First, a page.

I think I know how much the widow’s mites were worth. It’s approximately $4.24.

Sophia has a piggy bank with 4 sections and she gets a dime every time she makes her bed. Her grandpa gave the small piggy bank so she could learn how to save, spend, invest and give. Sophia is only 4 1/2, so this is an impressive lesson to be learning at such a young age.

Last month we spoke at Sophia’s church and visited with her parents who are long time friends. In the weeks leading up to our visit, Sophia’s parents told her about us going to be missionaries and a little about the work we’ll be doing. While we were there, she emptied the 4th section of her piggy bank – the “give” section.

This is what the give section contained:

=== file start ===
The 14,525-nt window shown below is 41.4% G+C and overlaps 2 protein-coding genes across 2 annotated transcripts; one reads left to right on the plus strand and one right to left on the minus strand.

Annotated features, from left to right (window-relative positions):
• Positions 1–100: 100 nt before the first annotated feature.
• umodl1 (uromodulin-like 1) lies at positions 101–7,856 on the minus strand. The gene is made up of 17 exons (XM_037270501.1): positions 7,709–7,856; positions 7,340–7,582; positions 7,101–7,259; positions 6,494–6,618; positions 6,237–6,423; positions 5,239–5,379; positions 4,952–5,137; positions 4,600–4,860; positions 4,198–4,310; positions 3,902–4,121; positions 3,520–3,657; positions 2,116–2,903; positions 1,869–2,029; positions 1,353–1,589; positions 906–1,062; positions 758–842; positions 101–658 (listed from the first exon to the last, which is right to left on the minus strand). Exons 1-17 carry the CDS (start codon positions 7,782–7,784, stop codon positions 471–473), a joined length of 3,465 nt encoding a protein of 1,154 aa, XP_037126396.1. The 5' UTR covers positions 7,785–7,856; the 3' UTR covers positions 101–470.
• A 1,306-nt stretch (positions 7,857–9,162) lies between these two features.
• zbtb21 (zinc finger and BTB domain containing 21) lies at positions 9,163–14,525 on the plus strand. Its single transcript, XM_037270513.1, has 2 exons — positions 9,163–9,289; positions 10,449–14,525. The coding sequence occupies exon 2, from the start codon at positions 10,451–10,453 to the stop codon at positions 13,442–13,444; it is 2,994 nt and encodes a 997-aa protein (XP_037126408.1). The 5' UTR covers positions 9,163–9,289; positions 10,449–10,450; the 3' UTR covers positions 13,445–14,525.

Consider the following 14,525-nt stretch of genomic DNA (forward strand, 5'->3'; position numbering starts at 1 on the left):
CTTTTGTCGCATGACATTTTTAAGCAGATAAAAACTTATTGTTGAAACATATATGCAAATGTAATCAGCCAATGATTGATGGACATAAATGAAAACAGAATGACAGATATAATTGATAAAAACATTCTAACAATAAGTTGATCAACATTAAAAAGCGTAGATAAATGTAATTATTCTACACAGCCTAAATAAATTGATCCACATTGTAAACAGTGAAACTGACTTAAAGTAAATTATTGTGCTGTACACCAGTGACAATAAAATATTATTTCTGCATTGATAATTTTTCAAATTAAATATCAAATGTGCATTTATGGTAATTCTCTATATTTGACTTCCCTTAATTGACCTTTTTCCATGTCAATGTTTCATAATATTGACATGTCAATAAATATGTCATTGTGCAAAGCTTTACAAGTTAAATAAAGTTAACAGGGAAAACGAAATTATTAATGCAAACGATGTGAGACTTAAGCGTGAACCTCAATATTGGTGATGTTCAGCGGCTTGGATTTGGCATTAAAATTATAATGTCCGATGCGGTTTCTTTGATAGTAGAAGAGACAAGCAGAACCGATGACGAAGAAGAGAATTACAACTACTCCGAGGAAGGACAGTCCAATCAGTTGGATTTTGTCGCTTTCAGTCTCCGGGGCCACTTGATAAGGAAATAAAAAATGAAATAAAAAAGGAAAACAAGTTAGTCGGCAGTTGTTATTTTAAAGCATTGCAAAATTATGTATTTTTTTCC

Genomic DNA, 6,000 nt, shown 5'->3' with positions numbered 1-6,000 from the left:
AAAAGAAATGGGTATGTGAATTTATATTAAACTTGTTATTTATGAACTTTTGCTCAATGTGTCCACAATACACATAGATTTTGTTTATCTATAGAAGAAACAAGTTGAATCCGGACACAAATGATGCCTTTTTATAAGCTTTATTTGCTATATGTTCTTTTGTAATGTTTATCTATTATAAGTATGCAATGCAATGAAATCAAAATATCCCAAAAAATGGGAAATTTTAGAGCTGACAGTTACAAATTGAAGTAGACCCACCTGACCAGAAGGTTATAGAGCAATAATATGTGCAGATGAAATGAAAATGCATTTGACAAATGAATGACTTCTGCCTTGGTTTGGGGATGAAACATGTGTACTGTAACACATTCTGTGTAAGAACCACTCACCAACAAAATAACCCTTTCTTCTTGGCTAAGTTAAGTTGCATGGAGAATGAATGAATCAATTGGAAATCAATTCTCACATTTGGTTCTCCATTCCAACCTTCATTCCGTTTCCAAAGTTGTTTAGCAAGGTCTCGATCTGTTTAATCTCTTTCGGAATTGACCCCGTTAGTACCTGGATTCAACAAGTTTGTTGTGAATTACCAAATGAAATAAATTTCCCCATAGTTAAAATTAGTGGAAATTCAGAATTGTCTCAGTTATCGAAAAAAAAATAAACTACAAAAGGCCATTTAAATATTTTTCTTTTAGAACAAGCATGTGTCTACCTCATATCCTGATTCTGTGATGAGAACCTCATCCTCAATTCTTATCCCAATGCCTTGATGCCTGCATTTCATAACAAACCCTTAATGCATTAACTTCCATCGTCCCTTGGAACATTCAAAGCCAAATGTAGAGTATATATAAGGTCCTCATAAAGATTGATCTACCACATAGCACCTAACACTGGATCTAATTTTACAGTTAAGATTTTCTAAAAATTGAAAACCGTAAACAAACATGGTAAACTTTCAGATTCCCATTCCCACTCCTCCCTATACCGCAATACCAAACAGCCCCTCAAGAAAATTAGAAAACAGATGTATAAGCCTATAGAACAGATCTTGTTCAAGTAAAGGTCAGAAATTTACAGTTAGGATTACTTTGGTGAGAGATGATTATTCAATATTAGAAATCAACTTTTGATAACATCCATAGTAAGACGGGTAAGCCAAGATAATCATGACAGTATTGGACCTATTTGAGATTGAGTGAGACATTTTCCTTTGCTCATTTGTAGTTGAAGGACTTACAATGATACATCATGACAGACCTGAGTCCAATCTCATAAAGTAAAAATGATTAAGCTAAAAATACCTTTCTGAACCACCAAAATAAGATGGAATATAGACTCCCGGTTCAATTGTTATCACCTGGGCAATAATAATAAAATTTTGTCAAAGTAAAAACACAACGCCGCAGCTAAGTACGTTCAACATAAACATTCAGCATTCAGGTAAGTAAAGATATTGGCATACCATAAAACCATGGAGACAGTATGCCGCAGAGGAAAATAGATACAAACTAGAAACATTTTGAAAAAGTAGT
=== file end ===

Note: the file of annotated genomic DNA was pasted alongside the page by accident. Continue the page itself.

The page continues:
• 2 one dollar bills
• 4 quarters
• 10 dimes
• 2 nickels, and
• 14 pennies

Sophia presented her offering in a Ziploc bag with an index card that read “for sinde and ryan.” Easily the smallest gift from the smallest giver to date, we are reminded of a widow who gave her “mite”, two small copper coins which was all she had to live on (Mark 12).

I don’t really know how to adjust two copper coins for inflation, but I bet it’s about $4.24. Obviously these gifts teach about the importance of what the gift means to the giver.
Because what we’re doing is important to Sophia, every $4.24 we spend is important to us. The mite, then, becomes equally significant for us as we seek to be good stewards of every dollar and coin donated.

Cindy Clark and her husband, Ryan, were appointed as Cooperative Baptist Fellowship affiliates in June. They are soon on their way to the Philippines to teach pastoral care and music at the Philippines Baptist Theological Seminary, to increase awareness of human trafficking in Asia, and to partner with local churches in their efforts to rebuild after four consecutive typhoons. To read more about their new adventure, visit their website.